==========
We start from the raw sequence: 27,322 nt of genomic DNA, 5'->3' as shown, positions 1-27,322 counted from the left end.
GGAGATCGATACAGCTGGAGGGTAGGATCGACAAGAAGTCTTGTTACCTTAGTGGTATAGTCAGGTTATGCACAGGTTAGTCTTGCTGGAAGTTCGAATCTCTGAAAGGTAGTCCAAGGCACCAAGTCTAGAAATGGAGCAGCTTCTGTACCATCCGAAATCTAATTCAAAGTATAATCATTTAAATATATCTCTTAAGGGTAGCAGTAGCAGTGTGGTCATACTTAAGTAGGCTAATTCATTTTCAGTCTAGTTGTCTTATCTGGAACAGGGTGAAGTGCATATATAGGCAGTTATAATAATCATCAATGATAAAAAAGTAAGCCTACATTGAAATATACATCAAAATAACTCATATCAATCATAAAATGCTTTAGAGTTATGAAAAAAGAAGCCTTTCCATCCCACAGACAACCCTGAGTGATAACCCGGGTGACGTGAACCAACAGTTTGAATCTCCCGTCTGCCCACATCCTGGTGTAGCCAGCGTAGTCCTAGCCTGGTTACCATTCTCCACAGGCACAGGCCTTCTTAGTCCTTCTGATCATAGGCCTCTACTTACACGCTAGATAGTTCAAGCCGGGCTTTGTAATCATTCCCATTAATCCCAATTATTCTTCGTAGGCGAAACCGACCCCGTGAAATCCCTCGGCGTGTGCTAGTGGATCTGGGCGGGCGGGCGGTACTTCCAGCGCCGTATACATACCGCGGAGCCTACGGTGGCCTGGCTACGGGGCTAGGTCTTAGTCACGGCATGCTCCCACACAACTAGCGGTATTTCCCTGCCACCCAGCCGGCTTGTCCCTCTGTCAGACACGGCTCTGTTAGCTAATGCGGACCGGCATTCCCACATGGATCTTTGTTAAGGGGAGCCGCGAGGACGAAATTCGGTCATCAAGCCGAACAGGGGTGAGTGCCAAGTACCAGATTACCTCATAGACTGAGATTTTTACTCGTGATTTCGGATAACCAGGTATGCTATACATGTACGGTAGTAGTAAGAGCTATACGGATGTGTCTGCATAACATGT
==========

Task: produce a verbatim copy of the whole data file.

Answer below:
We start from the raw sequence: 27,322 nt of genomic DNA, 5'->3' as shown, positions 1-27,322 counted from the left end.
GGAGATCGATACAGCTGGAGGGTAGGATCGACAAGAAGTCTTGTTACCTTAGTGGTATAGTCAGGTTATGCACAGGTTAGTCTTGCTGGAAGTTCGAATCTCTGAAAGGTAGTCCAAGGCACCAAGTCTAGAAATGGAGCAGCTTCTGTACCATCCGAAATCTAATTCAAAGTATAATCATTTAAATATATCTCTTAAGGGTAGCAGTAGCAGTGTGGTCATACTTAAGTAGGCTAATTCATTTTCAGTCTAGTTGTCTTATCTGGAACAGGGTGAAGTGCATATATAGGCAGTTATAATAATCATCAATGATAAAAAAGTAAGCCTACATTGAAATATACATCAAAATAACTCATATCAATCATAAAATGCTTTAGAGTTATGAAAAAAGAAGCCTTTCCATCCCACAGACAACCCTGAGTGATAACCCGGGTGACGTGAACCAACAGTTTGAATCTCCCGTCTGCCCACATCCTGGTGTAGCCAGCGTAGTCCTAGCCTGGTTACCATTCTCCACAGGCACAGGCCTTCTTAGTCCTTCTGATCATAGGCCTCTACTTACACGCTAGATAGTTCAAGCCGGGCTTTGTAATCATTCCCATTAATCCCAATTATTCTTCGTAGGCGAAACCGACCCCGTGAAATCCCTCGGCGTGTGCTAGTGGATCTGGGCGGGCGGGCGGTACTTCCAGCGCCGTATACATACCGCGGAGCCTACGGTGGCCTGGCTACGGGGCTAGGTCTTAGTCACGGCATGCTCCCACACAACTAGCGGTATTTCCCTGCCACCCAGCCGGCTTGTCCCTCTGTCAGACACGGCTCTGTTAGCTAATGCGGACCGGCATTCCCACATGGATCTTTGTTAAGGGGAGCCGCGAGGACGAAATTCGGTCATCAAGCCGAACAGGGGTGAGTGCCAAGTACCAGATTACCTCATAGACTGAGATTTTTACTCGTGATTTCGGATAACCAGGTATGCTATACATGTACGGTAGTAGTAAGAGCTATACGGATGTGTCTGCATAACATGT